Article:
You know that slide. It’s the one near the end of your investor presentation showing revenue scaling from zero today to a zillion dollars in five years. The one with the hockey-stick shape that, when you beam it awkwardly onto the big screen, yields a few friendly nods and no feedback from potential investors. I had a slide like that in my very first investor presentation (for my first company, YouSendIt). I want you to find that slide and delete it because it’s one of the most dangerous things that you can show to an early stage investor. Here’s why:

1. Seasoned entrepreneurs (and investors) accept that there is very little you know about your business in the early days. You don’t know anything about your market, your customers or your product so trying to predict revenues based on early traction is futile. Showing off 5-year revenue projections should raise alarm bells; it tells investors that there is risk in the deal because they are dealing with someone who’s never done it before. The best compliment I received when raising money for my second company, PunchTab: “I like that you don’t have a revenue slide.” My answer: “Thanks, this isn’t my first rodeo.”

2. The help a very early stage company needs from investors is not about monetizing. It’s about building the team, making sure that your vision is as big as possible, and cracking the distribution nut. A focus on revenue before you get started can attract the wrong type of investor, one that’s focused more on value extraction than value creation. Build confidence instead in your founding team and how you’ve managed to execute together, identify a very large market, and created a learning engine. This is what your first investors should help you amplify. Whenever I was asked questions about the revenue plan for PunchTab I’d answer “Ask me again in 6 months.” If I was pressed I’d shut down the conversation by saying “Maybe there isn’t a good fit right now, let’s talk again when I have some meaningful revenue proof-points to share”. The currency of seed and Series A investments is distribution, not revenue. Make sure you find investors who understand this and are excited by the team and market opportunity.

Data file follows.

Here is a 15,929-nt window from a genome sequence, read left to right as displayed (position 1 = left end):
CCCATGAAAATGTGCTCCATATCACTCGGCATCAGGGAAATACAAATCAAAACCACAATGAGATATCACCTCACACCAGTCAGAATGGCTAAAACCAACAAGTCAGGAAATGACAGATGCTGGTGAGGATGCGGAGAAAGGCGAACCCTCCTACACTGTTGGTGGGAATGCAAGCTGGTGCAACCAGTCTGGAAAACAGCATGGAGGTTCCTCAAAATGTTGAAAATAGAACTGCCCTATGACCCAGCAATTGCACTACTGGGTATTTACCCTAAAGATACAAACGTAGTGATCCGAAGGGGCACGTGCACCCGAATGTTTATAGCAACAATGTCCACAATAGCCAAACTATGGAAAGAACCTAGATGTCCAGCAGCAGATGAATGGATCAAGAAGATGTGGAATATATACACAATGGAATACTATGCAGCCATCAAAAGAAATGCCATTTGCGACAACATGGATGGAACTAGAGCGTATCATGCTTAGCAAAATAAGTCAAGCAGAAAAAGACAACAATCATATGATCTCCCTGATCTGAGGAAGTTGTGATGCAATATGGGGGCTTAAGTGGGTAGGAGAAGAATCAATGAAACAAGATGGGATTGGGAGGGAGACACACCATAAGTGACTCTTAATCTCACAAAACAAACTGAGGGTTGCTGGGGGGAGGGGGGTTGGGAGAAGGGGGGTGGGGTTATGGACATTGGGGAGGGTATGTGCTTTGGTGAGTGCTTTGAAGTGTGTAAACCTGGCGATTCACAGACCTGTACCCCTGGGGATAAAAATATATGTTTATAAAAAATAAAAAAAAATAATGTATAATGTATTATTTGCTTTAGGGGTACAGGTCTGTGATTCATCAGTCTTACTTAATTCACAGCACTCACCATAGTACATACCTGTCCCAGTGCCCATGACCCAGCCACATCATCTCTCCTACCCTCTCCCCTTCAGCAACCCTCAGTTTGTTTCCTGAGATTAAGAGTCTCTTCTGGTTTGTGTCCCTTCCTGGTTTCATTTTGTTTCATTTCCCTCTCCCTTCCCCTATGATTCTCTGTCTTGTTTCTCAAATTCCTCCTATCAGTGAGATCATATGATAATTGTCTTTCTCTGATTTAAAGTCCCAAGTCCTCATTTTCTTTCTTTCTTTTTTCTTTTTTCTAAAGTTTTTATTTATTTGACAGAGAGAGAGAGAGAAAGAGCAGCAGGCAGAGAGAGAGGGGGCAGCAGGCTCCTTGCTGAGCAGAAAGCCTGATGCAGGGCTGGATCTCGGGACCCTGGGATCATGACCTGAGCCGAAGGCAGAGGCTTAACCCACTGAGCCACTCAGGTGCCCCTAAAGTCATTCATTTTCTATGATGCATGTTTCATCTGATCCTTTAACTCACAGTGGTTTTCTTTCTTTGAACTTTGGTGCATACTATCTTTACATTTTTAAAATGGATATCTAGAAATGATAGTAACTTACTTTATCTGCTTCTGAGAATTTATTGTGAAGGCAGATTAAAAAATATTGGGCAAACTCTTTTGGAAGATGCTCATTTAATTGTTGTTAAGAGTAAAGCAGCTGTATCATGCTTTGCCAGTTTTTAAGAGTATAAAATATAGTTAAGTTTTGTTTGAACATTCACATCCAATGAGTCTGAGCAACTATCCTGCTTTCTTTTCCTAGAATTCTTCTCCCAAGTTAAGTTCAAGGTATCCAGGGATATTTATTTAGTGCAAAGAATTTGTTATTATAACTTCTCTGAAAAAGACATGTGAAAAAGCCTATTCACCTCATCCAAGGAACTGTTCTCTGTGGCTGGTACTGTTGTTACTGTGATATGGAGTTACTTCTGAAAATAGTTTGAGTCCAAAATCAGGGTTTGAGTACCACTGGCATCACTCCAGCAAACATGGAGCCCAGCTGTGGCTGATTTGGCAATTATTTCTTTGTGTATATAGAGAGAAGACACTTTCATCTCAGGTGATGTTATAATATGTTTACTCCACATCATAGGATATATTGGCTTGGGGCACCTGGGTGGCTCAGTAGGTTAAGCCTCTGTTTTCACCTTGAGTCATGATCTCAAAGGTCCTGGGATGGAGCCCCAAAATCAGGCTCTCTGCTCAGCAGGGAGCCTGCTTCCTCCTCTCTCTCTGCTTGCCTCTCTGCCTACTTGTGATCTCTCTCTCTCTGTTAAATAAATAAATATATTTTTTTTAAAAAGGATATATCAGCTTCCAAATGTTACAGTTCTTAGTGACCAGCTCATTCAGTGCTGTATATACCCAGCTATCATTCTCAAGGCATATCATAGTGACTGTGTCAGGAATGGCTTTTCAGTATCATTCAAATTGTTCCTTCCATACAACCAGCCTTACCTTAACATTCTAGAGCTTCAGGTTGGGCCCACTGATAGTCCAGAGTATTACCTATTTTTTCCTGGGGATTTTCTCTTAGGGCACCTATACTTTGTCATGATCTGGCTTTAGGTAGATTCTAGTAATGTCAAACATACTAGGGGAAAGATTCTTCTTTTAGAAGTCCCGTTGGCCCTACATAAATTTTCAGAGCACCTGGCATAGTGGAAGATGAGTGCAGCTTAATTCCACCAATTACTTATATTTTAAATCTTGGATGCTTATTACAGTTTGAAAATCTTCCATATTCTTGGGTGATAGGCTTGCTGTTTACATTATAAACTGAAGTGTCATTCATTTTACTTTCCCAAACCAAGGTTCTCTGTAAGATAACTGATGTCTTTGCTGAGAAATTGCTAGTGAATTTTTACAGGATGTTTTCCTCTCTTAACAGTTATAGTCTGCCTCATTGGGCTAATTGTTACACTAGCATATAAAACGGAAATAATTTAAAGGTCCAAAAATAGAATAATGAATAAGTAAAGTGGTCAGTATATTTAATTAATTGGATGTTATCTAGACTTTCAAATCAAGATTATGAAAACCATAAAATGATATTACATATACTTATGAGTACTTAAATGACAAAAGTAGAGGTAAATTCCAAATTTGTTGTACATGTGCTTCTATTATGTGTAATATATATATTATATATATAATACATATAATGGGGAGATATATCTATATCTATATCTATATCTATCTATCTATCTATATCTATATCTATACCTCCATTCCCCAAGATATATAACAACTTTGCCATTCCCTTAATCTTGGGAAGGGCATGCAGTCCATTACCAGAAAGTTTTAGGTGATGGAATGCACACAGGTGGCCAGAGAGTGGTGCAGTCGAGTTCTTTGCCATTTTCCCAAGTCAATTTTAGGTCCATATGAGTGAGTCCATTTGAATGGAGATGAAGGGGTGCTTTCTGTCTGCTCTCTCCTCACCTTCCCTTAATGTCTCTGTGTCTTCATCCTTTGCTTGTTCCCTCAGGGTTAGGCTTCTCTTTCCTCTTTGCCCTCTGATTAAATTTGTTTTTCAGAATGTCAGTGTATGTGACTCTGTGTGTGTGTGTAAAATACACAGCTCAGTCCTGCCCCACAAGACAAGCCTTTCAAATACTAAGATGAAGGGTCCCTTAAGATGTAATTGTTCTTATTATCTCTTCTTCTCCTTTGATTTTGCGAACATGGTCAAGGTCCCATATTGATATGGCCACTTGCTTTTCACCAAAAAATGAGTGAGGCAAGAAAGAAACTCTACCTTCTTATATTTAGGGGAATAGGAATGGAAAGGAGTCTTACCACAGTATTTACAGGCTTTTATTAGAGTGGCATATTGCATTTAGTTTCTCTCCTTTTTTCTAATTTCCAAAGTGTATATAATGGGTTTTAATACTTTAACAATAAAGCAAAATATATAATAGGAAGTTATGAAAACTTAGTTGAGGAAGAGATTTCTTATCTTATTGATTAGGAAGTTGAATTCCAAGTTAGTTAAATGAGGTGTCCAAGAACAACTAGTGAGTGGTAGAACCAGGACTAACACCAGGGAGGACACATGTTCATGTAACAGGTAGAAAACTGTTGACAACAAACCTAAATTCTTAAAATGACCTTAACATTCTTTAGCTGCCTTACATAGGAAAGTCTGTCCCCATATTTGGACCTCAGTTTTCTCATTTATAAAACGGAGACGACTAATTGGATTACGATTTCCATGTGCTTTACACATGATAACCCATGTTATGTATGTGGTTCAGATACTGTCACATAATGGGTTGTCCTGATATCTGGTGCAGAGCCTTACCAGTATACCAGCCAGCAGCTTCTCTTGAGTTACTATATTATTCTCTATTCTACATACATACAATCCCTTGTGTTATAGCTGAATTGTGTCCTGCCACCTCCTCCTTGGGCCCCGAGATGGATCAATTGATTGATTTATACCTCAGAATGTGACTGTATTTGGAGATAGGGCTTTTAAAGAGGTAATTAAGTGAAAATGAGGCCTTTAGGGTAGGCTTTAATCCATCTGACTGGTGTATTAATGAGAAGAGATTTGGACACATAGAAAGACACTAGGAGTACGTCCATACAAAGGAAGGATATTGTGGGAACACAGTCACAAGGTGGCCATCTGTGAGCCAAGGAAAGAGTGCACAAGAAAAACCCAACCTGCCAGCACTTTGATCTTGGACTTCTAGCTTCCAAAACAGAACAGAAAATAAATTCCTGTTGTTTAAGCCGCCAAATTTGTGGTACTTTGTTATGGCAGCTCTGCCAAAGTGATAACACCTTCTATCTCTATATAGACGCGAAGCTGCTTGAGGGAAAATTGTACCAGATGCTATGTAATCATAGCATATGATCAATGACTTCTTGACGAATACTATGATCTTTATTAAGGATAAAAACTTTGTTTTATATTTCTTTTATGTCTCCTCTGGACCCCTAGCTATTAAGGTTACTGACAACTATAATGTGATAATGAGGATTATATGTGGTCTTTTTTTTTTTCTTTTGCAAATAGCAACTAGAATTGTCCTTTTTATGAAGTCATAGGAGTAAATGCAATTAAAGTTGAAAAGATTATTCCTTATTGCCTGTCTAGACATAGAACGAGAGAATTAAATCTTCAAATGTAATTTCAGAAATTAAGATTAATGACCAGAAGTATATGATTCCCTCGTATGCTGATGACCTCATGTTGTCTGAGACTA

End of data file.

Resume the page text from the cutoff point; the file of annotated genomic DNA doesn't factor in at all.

3. One thing that puzzled me for a long time is why no potential venture investor ever explained to me why revenue projections are a waste of time in the early stages of a company. More often than not I’d get no reaction at all. Years later I realized that by proudly presenting an optimistic view of the future founders are negotiating against themselves. More than one young founder I’ve spoken to confirmed that shortly after raising a venture round these projections (based on no data) were used as an argument to bring in adult supervision. “Look, the numbers aren’t tracking so we need to bring in an operator.” is the usual reasoning. I’m not saying that this is the default case or that help is never needed but projecting unachievable revenues is the quickest way to let someone undermine your credibility. So don’t do it.

One gaping hole that this leaves is how to show that you’ve thought about the revenue potential of the company you’re building (you’ve thought about this, right?). A way to do this is to build revenue models (not projections) based on assumptions about market size, adoption, and any other variables that you know are core to the business. When I meet a first-time founder that’s all I’m looking for: can he identify the levers in the business and figure out what small, medium, and large outcomes could look like? If there are early thoughts on unit economics I’m giving high-fives!

So if you haven’t done it already go ahead and delete that early stage revenue slide. Spend more time telling the story of why you’re going after the market you’ve identified, how big the opportunity is and why you’re the team that’s going to win. There’s plenty of time to figure out your revenue trajectory once this is all squared away especially if you’ve noodled revenue models based on the levers in your business. Take it from me: last year I soundly beat my revenue plan of $0 and everyone around the table was overjoyed.

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By Forbes

I like that you don’t have a revenue slide. My answer: Thanks, this isn’t my first rodeo.

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